Entered into the Sports 3 Litre class due to its then non-homologated status, 1773 GT was vying for overall honours against the likes of Porsche RS 60s, Ferrari 250 TRs and two other SWBs. When the chequered flag dropped after 12 punishing hours of racing, this SWB crossed the line in an impressive 7th place overall, and 5th in class.

Chassis 1773 GT was later sold to multiple Le Mans class winner, Bob Grossman, who next brought the SWB out to the star-studded series of year-end races at Nassau. The Bahamas Speed Week was the bookend of the season with Works-entered cars and drivers from Europe and America convening in Nassau. Starting with the Tourist Trophy race, Grossman finished a fine 2nd overall behind Stirling Moss in the Rob Walker-entered SWB, before competing in the Governor’s Trophy and finishing 11th overall. The final race was the Nassau Trophy, where Grossman finished 11th overall again but this time taking an accomplished GT class win.

In early 1961, 1773 GT was sold to its third owner, Bob Hathaway, who raced this Ferrari regularly throughout 1961 and early 1962, picking up overall and class podiums at most events. For one weekend in May 1961, former and future owners Grossman and Walt Luftman borrowed this SWB for the SCCA National races at Bridgehampton with Grossman taking overall victory in Race 6. The Ferrari made its second appearance at Nassau for the 1961 edition of the Bahamas Speed Week. In the Tourist Trophy race, Hathaway finished 3rd overall behind Moss and Grossman, who were both driving younger SWB Competizione “SEFAC Hot Rods”. For the Governor’s Trophy, Hathaway finished 7th overall, following Grossman’s SWB across the line. Unfortunately, a holed radiator forced a retirement from the Nassau Trophy race.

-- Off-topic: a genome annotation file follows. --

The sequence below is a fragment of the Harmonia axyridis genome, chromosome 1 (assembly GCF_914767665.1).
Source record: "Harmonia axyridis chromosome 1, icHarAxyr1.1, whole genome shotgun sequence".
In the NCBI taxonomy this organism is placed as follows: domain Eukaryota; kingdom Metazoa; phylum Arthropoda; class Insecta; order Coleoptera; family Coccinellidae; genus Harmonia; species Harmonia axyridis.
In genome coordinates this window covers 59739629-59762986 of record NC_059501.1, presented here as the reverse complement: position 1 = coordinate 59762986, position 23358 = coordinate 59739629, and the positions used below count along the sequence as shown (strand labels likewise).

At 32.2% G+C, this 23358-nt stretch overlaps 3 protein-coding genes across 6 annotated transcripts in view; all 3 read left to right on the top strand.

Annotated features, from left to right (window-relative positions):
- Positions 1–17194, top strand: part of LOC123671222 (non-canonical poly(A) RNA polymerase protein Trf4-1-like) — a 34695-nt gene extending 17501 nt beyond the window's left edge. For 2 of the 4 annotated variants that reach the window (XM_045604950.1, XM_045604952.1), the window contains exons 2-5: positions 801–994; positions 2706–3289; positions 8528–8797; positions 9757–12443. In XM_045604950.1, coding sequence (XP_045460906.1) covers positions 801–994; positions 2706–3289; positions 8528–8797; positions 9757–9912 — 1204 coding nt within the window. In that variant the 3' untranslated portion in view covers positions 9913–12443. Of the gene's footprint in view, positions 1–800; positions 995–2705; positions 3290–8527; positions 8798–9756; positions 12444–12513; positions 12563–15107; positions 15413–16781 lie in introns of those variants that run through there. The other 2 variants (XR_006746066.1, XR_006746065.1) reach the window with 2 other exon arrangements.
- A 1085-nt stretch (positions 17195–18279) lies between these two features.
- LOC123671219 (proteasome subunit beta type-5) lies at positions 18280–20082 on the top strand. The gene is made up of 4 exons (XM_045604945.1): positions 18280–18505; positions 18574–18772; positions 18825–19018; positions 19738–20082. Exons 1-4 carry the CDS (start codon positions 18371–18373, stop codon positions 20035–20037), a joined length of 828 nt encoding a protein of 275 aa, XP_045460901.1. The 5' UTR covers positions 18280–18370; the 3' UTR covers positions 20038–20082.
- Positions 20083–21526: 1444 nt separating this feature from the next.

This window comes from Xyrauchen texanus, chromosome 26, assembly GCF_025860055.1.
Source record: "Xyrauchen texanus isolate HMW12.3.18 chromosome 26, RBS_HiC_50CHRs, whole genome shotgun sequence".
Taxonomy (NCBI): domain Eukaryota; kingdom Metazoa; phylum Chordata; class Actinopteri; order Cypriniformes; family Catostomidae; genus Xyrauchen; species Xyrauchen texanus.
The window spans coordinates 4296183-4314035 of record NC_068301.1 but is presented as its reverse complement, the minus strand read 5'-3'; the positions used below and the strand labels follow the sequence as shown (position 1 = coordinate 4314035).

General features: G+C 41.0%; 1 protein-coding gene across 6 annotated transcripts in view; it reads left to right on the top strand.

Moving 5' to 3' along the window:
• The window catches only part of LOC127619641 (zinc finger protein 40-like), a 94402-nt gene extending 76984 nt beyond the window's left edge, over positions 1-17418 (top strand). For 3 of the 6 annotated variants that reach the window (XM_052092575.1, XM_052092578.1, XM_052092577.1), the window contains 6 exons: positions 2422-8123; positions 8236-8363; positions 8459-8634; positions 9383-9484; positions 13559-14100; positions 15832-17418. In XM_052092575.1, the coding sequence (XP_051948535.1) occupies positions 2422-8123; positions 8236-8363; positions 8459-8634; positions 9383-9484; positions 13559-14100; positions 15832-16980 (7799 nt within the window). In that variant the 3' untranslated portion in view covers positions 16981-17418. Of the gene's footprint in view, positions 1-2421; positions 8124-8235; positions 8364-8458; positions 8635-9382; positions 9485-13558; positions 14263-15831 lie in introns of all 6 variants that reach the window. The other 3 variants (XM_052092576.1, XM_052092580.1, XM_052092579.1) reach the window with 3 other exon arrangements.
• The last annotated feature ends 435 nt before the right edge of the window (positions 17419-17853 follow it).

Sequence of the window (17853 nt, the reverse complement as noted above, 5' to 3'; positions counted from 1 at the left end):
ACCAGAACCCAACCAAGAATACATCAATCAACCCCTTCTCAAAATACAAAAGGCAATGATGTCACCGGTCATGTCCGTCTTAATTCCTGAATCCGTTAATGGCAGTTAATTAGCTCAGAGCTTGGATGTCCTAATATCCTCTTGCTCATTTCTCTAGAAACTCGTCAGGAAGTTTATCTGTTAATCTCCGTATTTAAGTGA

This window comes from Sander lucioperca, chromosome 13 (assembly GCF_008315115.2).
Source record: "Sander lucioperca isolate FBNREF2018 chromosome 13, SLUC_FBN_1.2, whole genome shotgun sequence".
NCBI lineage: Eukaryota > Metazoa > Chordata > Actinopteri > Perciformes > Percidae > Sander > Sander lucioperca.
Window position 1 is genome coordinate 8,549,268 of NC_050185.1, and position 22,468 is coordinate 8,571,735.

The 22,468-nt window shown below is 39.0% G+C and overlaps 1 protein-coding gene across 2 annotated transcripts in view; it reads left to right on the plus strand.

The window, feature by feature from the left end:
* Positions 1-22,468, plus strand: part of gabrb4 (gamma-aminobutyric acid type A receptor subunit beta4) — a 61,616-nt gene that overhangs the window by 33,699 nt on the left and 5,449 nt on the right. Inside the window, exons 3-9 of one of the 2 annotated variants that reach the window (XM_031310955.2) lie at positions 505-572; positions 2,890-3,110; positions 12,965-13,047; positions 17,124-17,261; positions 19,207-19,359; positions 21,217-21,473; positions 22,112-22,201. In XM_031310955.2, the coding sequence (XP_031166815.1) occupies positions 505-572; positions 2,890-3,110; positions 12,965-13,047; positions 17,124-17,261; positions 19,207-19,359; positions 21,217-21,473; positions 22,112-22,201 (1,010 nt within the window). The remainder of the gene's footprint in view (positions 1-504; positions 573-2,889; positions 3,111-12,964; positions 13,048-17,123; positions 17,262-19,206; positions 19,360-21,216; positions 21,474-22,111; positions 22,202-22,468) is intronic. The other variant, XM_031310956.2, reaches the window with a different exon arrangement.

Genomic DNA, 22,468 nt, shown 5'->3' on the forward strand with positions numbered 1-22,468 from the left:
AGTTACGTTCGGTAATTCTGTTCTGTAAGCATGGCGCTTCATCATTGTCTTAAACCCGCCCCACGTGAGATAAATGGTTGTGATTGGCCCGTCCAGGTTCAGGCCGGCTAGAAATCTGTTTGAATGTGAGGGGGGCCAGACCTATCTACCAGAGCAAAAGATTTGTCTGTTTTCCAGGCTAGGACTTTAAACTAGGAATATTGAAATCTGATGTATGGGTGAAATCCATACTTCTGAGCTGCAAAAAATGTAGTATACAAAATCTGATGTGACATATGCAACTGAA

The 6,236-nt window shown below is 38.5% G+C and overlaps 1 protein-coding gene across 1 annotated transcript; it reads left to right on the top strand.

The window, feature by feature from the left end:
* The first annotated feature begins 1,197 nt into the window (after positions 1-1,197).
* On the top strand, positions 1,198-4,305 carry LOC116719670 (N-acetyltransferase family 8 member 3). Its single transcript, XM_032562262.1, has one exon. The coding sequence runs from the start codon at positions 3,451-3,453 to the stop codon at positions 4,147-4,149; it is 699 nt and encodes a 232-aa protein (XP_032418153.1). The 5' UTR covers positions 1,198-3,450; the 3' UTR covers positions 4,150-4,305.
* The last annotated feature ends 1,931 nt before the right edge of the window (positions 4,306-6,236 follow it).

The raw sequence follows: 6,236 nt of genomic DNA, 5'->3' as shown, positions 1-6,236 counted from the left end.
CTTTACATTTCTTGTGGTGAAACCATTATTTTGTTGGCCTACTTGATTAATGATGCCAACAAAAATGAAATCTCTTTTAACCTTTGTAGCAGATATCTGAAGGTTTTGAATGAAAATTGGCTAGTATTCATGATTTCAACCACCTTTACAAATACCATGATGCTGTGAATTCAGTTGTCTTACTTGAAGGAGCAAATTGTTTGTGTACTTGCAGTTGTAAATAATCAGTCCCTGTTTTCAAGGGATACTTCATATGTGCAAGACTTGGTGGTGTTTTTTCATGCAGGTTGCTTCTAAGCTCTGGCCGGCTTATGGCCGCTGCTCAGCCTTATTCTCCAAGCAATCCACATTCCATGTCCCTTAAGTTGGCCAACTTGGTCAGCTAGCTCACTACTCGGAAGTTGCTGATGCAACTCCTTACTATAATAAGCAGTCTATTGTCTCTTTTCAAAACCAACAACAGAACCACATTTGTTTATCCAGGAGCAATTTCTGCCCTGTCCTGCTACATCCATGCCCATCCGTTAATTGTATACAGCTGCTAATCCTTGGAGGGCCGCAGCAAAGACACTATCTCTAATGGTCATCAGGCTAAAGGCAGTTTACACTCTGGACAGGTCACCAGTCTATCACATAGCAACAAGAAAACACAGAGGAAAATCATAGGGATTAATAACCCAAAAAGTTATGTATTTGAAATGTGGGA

After a highly successful ownership in which 1773 GT achieved a dozen podium class finishes in nearly 20 races, Hathaway sold the SWB back to Grossman, who immediately traded it to friend Walt Luftman. After Luftman, it had a further six owners until 1987, when it joined the Van der Velden family.

The car passed through the hands of three further owners, including the respected collections of Nigel Dawes and Tony Smith, before being purchased by Bruce McCaw in 1999. Kept by him for a little over two years, it then entered the care of Ervin Lyon, who showed this SWB at the 2003 Amelia Island Concours before it joined the stable of historic racer John Romano. In this collection it was regularly seen at Ferrari events including Shell Ferrari Maserati Historic Challenge races and the 2010 Cavallino Classic.